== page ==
This week, we take a break from our data story guide to probe a recent Forbes article, “Can Marketing Your Social Impact Harm Your Social Impact?” Proving social impact might need to be done with care, but it isn’t ever a bad thing.
While ImpactFlo is primarily focused on nonprofit organizations, we believe in the power of social enterprises, the positive impact they can engender and the importance of transparency in their activities.
The article, written by a social impact consultant based out of the Skoll Centre for Social Entrepreneurship at Oxford, gives a brief account of the tribulations faced by a socially conscious shop in Cambodia that employs women with a background of abuse or who are HIV positive.
““We had an issue last year,” [the shop owner told Forbes], “where a staff member who was not HIV positive was accused of having HIV by a member of her community after she modeled for us. Even if someone chooses to share their experiences on their own, we don’t want to use that to sell products, as people might stigmatize all of our employees, many of whom want to move away from their pasts.”
This case highlights the importance of clarifying your organization’s or social enterprise’s purpose, building and adequately controlling your story. Miscommunications about an organization’s or business’ purpose and activities can engender misconceptions amongst the public which then endanger involved parties. Privacy protection is paramount, and explicit definition of purpose and history can actually guard against misconstruence.
The author writes that many social enterprises ask themselves, “Is it a waste of a competitive advantage to overlook this marketing opportunity and in effect gain more support for the employees?” But perhaps more need to be asking, “Can marketing the social impact end up harming the people we are trying to help?””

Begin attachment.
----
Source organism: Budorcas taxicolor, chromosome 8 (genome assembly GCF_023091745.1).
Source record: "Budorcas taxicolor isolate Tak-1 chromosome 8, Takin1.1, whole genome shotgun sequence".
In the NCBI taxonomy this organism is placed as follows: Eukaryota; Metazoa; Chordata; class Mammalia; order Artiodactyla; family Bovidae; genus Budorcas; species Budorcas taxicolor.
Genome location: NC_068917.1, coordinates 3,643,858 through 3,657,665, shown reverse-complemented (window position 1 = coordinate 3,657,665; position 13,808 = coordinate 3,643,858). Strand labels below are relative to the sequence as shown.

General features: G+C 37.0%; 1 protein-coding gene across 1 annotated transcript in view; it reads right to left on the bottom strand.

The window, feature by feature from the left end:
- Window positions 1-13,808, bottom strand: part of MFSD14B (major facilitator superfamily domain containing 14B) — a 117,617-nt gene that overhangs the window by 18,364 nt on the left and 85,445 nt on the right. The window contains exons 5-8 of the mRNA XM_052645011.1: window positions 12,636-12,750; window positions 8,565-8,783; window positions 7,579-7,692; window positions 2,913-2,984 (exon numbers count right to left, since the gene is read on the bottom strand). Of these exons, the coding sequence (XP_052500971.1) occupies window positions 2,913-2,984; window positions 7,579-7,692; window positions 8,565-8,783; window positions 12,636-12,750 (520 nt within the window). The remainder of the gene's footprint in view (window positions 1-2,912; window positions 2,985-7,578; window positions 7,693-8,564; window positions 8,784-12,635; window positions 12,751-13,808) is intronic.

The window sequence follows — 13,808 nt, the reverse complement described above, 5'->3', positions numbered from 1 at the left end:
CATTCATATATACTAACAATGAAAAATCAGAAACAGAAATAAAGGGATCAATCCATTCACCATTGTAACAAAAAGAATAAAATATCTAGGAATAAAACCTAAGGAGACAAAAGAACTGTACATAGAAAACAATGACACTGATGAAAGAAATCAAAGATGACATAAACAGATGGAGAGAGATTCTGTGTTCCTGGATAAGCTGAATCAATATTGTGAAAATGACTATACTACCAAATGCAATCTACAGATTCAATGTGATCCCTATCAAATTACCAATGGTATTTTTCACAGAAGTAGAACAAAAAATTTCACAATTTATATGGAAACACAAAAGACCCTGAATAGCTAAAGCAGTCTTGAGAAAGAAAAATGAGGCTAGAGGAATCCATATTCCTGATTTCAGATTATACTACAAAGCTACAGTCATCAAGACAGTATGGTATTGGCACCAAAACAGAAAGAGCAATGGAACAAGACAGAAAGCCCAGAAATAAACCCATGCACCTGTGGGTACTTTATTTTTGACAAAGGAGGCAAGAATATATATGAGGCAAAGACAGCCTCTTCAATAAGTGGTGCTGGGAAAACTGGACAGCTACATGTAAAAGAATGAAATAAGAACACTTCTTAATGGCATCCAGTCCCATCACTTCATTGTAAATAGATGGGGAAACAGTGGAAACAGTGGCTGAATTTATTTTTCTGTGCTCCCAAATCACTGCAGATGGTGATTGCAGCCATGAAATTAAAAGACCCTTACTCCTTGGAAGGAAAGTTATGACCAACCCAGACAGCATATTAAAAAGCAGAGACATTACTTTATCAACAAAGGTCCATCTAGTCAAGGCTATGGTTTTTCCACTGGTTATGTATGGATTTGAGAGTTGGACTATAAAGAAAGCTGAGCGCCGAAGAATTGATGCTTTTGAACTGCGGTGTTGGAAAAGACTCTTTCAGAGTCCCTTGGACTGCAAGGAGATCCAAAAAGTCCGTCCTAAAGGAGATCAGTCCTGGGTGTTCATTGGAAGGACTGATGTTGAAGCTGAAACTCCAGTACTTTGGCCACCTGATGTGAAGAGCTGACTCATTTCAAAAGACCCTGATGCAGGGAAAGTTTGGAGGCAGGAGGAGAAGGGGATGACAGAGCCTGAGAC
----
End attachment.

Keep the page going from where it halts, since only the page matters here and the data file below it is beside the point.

These are important questions to consider, especially in the social enterprise’s case, where they have a double bottom line to adhere to. Yet, the framework under which these questions are being asked is incorrect. If storytelling is done properly and effectively, these questions have implicit answers. Organizations and social enterprises should focus on a three pillar framework for PR.
Be definitive and clear about who is working for you, who you are helping, why they are being helped, and be explicit in disproving any stigmas or misconceptions associated with your work.
2. Personal Social Impact
This goes along with disproving stigmas and misconceptions relating to an organization’s work and the people they help. Personal stories, which create empathy and relatability, can soften rigid stereotypes and stringent social constructs.
Numbers reinforce the work you are doing by giving people a tangible understanding of your reach. As personal stories validate your activities by showing the distinct difference you make in people’s lives or on the environment, metrics highlight the scale on which you are operating. Both are important to proving social impact and giving people an understanding of the importance of your work.
Proving social impact is always worth it because it allows you to improve your work, expand your reach, and engage followers. Protecting the privacy of involved parties while constructing stories, your mission statement and, of course, as you’re engaging in work can be done if breaking the stigmas of poverty or illness are innate in that work and the stories surrounding it.